So, you want a brutally fast luxury SUV that also has impressive off road capabilities. Your first choice will likely be a new Range Rover Sport Supercharged, but you’d do well to consider a pre-owned Jeep Grand Cherokee SRT-8. Unlike the Range Rover, the Jeep doesn’t carry nearly as much, if any, prestige tax. What you’re paying for is pure performance and the luxurious interior is simply a bonus. In my opinion there’s very little difference between the cabin quality of the 4th generation Grand Cherokee and that of the current Range Rover. Both use exceptionally high quality materials throughout the interior, but I give the Jeep the edge on the technology front, even on models that are a few years old. Land Rover’s InControl infotainment system is good, however it’s not as good as Chrysler’s UConnect system. The latter runs faster, with fewer glitches, and can be had with up to an 8.4″ screen.
Of course if you’re in the market for a performance luxury SUV, infotainment systems might not be a big factor when deciding what you’re going to get. Sure, they will play a part, but what you really ought to care about more than anything else is the overall value factor. While both vehicles have dedicated fan bases, Jeep has a better reputation for reliability. Though depreciation hits the luxury SUV market particularly hard, the fall off on a Jeep isn’t as bad as that of a Land Rover product. That means paying more upfront for a pre-owned Jeep, but it will hold its value better in the long run. It’s always good to think long term when buying a big ticket item like a luxury SUV, especially since they’re not exactly the most responsible purchase in the first place.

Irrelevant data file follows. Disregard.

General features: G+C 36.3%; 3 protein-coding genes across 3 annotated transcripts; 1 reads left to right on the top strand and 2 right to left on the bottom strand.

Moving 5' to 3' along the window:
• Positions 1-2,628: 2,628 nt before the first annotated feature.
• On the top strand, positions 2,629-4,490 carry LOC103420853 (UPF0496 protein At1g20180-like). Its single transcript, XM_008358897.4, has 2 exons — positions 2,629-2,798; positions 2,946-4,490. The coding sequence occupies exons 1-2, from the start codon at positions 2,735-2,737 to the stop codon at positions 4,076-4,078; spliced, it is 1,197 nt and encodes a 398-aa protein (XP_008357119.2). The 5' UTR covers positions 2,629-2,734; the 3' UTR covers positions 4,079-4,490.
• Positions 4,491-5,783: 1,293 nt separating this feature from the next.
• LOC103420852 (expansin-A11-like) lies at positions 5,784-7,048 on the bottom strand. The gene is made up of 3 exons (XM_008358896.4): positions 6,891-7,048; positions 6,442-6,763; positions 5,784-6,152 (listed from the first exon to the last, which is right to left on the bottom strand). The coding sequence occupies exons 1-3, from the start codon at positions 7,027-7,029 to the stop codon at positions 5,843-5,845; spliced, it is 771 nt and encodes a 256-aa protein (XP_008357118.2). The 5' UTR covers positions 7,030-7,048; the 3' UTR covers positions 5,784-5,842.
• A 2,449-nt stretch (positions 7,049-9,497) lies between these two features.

Don’t get me wrong, I don’t discourage people from considering high performance versions of vehicles originally intended for off road use. I think they’re great and many of them are on my list of vehicles I’d like to own. I just happen to think that if you’re making an risky decision, it’s best to limit that risk as best you can. The Jeep will cost you less across the board: insurance, maintenance, operating costs, you name it. While the Jeep is down on hp to the Range Rover, 470 vs 510, it has a marginal edge in the torque department, boasting 465 vs 461. Maybe that difference of just 4 lb-ft of torque is what gets the SRT-8 to 60 4/10ths of a second quicker, 4.6 vs 5.0, than the Sport Supercharged. In terms of daily driving it’s unlikely you’ll ever notice that difference, but when it comes to bragging rights, you’ll be the clear winner.
The only real advantage that the Sport Supercharged has over the SRT-8 is that it has a height adjustable air suspension, whereas the SRT8 does not. If you can live without command over the ride height of your V8 powered SUV, the SRT-8 is the clear choice. With the right tires you can still have loads of off road fun with the SRT-8, you’ll just have to plan approaches more carefully than you than you do with the Ranger Rover. I think paying more attention to your off road routes is of minor consequence when considering the price difference between these two vehicles. A new Range Rover Sport Supercharged starts at $79k and 2012 Jeep Grand Cherokee SRT-8s can be had starting around $35k. Paying half as much for a vehicle that is, at the very least, equal to the more expensive option? That sounds like a no brainer to me.
2012 Jeep Grand Cherokee SRT-8 on Cars.com
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